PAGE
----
For much of 2015 and earlier this year, the high yield fixed income market and oil prices were joined at the hip. If you wanted to know what high yield was doing, one of the best real-time barometers of the sector’s performance was crude oil prices. Since the start of the second half of the year, though, there has been a distinct shift in the performance of the two asset classes. The first chart below compares high yield spreads (left axis) per the Merrill Lynch High Yield Master Index to the price of crude oil on an inverted basis (right axis). From the start of the year through the end of June, the two moved tick for tick with each other, so that when crude oil prices rose, spreads narrowed and vice versa. Since oil made a short term peak and fell 20%, however, high yield hung in there as spreads remained right near their YTD lows.
Even within the energy sector of the high-yield market, spreads have become increasingly uncorrelated to oil prices. The chart below is the same as above except that rather than looking at the entire high yield market, we only show spreads in the high yield energy sector. Here we see nearly the same trend as the overall high yield market. Oil prices have declined (rising black line in chart), but spreads have remained relatively contained. One potential explanation for the lack of any major widening in spreads despite the decline in crude oil prices is that due to a slew of ratings downgrades, the overall credit profile of the “junk” sector is much better now than it was earlier this year as previously investment grade companies have now moved down to the ‘junk’ part of the sector. Whatever the reason, the high-yield market remains much less concerned about declining oil prices now than it did earlier this year.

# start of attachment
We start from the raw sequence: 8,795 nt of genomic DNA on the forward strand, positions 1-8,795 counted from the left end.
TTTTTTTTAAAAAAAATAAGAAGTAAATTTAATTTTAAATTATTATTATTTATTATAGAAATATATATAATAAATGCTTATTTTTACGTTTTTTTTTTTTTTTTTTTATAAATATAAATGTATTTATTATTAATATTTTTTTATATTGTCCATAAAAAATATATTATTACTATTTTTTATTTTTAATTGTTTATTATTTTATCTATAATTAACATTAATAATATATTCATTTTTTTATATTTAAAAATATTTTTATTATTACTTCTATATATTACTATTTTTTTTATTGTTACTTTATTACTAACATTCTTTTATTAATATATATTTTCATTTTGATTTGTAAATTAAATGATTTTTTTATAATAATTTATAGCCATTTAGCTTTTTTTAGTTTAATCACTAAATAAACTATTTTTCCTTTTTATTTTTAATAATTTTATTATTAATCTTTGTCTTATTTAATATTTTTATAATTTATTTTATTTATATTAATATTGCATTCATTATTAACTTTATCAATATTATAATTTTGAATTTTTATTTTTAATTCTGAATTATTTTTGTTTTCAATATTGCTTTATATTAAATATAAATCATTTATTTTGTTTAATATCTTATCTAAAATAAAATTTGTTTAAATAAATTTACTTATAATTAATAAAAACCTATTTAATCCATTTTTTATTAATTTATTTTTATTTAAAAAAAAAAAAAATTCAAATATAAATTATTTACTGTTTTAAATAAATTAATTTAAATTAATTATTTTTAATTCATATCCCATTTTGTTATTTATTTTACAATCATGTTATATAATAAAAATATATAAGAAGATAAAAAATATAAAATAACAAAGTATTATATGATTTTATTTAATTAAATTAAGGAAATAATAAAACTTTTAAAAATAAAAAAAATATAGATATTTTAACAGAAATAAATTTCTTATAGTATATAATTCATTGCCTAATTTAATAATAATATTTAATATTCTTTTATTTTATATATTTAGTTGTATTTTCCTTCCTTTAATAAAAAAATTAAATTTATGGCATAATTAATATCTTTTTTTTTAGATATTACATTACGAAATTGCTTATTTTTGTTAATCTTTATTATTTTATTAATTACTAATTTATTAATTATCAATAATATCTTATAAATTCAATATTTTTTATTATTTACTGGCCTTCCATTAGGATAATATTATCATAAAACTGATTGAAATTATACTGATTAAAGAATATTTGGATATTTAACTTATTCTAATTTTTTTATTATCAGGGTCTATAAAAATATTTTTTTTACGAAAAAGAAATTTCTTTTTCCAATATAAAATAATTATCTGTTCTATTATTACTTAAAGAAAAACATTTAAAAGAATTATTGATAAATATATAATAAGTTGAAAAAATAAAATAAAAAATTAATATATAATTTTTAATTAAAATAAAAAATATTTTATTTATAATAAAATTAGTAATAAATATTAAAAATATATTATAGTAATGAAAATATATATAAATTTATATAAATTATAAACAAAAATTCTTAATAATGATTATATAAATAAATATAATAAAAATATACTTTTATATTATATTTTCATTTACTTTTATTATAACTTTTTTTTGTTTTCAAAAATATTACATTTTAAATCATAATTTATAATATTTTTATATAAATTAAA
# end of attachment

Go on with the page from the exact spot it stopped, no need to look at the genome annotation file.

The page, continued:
On the subject of high yield, the fact that spreads have held up in the last several weeks has helped to maintain what is turning out to be a very good year for the high yield market. The chart below shows the performance of the overall high-yield market and energy in particular. YTD, high yield credit is up 12.7% after being down as much as 5% in February. High Yield Energy, however, has been the big star. After being down 19% on the year in February, the sector has erased the loss and turned it into a gain of 24.3%. And you thought equities saw a big turnaround in 2016!